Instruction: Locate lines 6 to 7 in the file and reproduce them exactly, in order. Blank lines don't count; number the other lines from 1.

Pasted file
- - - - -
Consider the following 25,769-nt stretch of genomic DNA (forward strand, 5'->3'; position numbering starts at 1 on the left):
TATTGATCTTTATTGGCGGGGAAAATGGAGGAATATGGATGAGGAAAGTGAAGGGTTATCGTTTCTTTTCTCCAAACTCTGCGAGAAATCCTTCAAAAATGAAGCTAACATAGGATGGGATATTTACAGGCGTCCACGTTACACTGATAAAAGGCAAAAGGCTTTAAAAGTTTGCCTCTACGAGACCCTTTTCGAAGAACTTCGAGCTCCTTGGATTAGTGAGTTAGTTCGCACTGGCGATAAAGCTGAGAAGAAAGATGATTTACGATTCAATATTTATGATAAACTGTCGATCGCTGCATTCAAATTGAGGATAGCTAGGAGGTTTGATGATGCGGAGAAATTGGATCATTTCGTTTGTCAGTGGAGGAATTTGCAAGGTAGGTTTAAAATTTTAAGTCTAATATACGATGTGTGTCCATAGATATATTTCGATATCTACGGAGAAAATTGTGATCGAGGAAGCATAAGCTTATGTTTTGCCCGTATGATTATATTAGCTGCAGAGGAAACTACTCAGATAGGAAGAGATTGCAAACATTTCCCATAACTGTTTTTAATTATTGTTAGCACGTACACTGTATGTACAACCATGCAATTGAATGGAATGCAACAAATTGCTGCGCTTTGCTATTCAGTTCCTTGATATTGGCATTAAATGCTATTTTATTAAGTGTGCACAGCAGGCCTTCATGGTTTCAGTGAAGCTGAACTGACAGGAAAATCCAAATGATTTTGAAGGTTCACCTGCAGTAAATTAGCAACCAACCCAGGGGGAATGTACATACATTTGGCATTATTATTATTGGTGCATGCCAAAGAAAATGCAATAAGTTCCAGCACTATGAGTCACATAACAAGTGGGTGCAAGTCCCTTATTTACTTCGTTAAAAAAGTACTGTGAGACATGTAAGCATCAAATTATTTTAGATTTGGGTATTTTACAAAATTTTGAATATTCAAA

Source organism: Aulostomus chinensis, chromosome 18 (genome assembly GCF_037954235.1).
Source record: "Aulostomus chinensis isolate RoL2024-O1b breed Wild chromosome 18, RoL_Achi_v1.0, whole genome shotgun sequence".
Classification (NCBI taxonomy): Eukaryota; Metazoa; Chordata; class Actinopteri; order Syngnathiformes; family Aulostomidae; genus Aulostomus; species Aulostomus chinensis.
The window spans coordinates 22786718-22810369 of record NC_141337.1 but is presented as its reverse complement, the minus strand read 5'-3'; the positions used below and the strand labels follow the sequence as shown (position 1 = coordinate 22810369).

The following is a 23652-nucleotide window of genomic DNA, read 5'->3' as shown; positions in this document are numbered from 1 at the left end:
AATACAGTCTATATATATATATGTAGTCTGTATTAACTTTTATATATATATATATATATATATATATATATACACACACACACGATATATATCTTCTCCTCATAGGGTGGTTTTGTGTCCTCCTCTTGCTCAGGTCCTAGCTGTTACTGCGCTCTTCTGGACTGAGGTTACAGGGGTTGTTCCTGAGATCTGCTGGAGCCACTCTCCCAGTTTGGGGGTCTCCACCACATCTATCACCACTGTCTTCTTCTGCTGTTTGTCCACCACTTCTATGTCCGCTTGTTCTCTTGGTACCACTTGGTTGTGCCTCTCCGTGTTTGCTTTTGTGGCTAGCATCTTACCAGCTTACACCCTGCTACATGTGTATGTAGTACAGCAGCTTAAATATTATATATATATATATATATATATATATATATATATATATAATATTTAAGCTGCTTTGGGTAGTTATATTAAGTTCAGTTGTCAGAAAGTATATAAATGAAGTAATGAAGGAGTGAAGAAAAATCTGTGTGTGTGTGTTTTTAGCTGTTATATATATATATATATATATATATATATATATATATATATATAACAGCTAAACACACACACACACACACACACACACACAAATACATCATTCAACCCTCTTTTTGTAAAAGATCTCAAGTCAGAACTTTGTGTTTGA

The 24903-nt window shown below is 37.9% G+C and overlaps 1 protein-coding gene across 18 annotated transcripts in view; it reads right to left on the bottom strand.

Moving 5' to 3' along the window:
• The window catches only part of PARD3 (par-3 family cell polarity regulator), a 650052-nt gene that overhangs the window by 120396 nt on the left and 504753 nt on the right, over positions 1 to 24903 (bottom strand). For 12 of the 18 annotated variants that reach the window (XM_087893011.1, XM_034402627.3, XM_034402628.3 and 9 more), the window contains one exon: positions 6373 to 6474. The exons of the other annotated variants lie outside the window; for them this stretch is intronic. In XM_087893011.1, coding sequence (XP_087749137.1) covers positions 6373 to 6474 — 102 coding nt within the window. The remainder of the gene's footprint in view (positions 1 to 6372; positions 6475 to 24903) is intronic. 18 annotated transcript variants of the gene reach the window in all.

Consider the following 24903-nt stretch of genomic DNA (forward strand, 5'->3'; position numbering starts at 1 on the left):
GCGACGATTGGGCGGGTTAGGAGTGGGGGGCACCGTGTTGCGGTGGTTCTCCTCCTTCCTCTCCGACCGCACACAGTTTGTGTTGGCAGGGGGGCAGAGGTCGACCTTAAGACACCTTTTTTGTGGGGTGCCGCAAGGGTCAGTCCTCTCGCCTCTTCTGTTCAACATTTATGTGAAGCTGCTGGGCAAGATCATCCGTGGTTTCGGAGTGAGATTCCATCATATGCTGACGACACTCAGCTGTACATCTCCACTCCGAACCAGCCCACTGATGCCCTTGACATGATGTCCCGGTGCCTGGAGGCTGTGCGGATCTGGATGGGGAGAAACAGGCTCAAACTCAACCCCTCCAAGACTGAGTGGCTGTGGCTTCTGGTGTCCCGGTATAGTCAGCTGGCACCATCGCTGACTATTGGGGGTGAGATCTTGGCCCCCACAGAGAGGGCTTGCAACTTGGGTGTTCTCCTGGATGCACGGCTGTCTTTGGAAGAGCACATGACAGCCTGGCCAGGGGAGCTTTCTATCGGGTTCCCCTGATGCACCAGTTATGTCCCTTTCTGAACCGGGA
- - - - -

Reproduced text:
The window spans coordinates 22786718-22810369 of record NC_141337.1 but is presented as its reverse complement, the minus strand read 5'-3'; the positions used below and the strand labels follow the sequence as shown (position 1 = coordinate 22810369).

The following is a 23652-nucleotide window of genomic DNA, read 5'->3' as shown; positions in this document are numbered from 1 at the left end: